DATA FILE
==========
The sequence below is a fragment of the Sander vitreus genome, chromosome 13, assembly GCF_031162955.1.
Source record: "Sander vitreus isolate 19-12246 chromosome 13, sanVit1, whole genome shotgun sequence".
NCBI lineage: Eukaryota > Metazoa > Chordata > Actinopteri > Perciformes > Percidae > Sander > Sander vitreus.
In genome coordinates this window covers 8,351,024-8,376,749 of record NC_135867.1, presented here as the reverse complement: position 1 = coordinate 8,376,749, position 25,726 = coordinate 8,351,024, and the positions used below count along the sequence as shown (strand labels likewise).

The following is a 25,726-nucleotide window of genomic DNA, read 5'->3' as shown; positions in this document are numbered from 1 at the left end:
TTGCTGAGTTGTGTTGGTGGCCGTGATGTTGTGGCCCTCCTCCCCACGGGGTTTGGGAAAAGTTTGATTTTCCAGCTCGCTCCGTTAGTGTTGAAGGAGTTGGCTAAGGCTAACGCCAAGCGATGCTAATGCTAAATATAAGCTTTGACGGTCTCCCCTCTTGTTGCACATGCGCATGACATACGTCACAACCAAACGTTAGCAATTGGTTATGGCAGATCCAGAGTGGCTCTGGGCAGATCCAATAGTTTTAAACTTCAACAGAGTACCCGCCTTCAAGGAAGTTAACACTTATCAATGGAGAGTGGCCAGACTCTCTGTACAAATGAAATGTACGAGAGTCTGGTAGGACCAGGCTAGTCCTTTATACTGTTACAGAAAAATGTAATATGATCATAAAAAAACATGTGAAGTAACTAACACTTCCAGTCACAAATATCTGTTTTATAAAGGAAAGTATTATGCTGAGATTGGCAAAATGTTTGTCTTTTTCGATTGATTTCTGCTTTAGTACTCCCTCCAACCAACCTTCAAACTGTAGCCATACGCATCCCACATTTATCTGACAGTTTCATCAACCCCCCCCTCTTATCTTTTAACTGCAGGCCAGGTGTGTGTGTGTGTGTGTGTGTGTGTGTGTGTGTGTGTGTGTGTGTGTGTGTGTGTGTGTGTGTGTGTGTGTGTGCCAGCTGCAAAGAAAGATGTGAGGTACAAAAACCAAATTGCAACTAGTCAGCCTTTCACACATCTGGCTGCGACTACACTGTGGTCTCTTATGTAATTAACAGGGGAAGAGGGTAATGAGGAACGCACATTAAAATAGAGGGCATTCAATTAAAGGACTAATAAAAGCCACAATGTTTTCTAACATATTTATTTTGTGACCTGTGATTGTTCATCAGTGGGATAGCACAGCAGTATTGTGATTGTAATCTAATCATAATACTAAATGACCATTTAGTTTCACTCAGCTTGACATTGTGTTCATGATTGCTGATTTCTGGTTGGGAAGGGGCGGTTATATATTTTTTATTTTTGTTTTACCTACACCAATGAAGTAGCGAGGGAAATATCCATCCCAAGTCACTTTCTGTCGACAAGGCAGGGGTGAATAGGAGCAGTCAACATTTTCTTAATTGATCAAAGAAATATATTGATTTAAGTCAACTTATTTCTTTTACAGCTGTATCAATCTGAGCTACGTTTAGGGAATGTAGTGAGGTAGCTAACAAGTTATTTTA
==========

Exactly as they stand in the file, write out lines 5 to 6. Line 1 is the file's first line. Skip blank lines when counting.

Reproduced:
The following is a 25,726-nucleotide window of genomic DNA, read 5'->3' as shown; positions in this document are numbered from 1 at the left end:
TTGCTGAGTTGTGTTGGTGGCCGTGATGTTGTGGCCCTCCTCCCCACGGGGTTTGGGAAAAGTTTGATTTTCCAGCTCGCTCCGTTAGTGTTGAAGGAGTTGGCTAAGGCTAACGCCAAGCGATGCTAATGCTAAATATAAGCTTTGACGGTCTCCCCTCTTGTTGCACATGCGCATGACATACGTCACAACCAAACGTTAGCAATTGGTTATGGCAGATCCAGAGTGGCTCTGGGCAGATCCAATAGTTTTAAACTTCAACAGAGTACCCGCCTTCAAGGAAGTTAACACTTATCAATGGAGAGTGGCCAGACTCTCTGTACAAATGAAATGTACGAGAGTCTGGTAGGACCAGGCTAGTCCTTTATACTGTTACAGAAAAATGTAATATGATCATAAAAAAACATGTGAAGTAACTAACACTTCCAGTCACAAATATCTGTTTTATAAAGGAAAGTATTATGCTGAGATTGGCAAAATGTTTGTCTTTTTCGATTGATTTCTGCTTTAGTACTCCCTCCAACCAACCTTCAAACTGTAGCCATACGCATCCCACATTTATCTGACAGTTTCATCAACCCCCCCCTCTTATCTTTTAACTGCAGGCCAGGTGTGTGTGTGTGTGTGTGTGTGTGTGTGTGTGTGTGTGTGTGTGTGTGTGTGTGTGTGTGTGTGTGTGTGTGTGCCAGCTGCAAAGAAAGATGTGAGGTACAAAAACCAAATTGCAACTAGTCAGCCTTTCACACATCTGGCTGCGACTACACTGTGGTCTCTTATGTAATTAACAGGGGAAGAGGGTAATGAGGAACGCACATTAAAATAGAGGGCATTCAATTAAAGGACTAATAAAAGCCACAATGTTTTCTAACATATTTATTTTGTGACCTGTGATTGTTCATCAGTGGGATAGCACAGCAGTATTGTGATTGTAATCTAATCATAATACTAAATGACCATTTAGTTTCACTCAGCTTGACATTGTGTTCATGATTGCTGATTTCTGGTTGGGAAGGGGCGGTTATATATTTTTTATTTTTGTTTTACCTACACCAATGAAGTAGCGAGGGAAATATCCATCCCAAGTCACTTTCTGTCGACAAGGCAGGGGTGAATAGGAGCAGTCAACATTTTCTTAATTGATCAAAGAAATATATTGATTTAAGTCAACTTATTTCTTTTACAGCTGTATCAATCTGAGCTACGTTTAGGGAATGTAGTGAGGTAGCTAACAAGTTATTTTA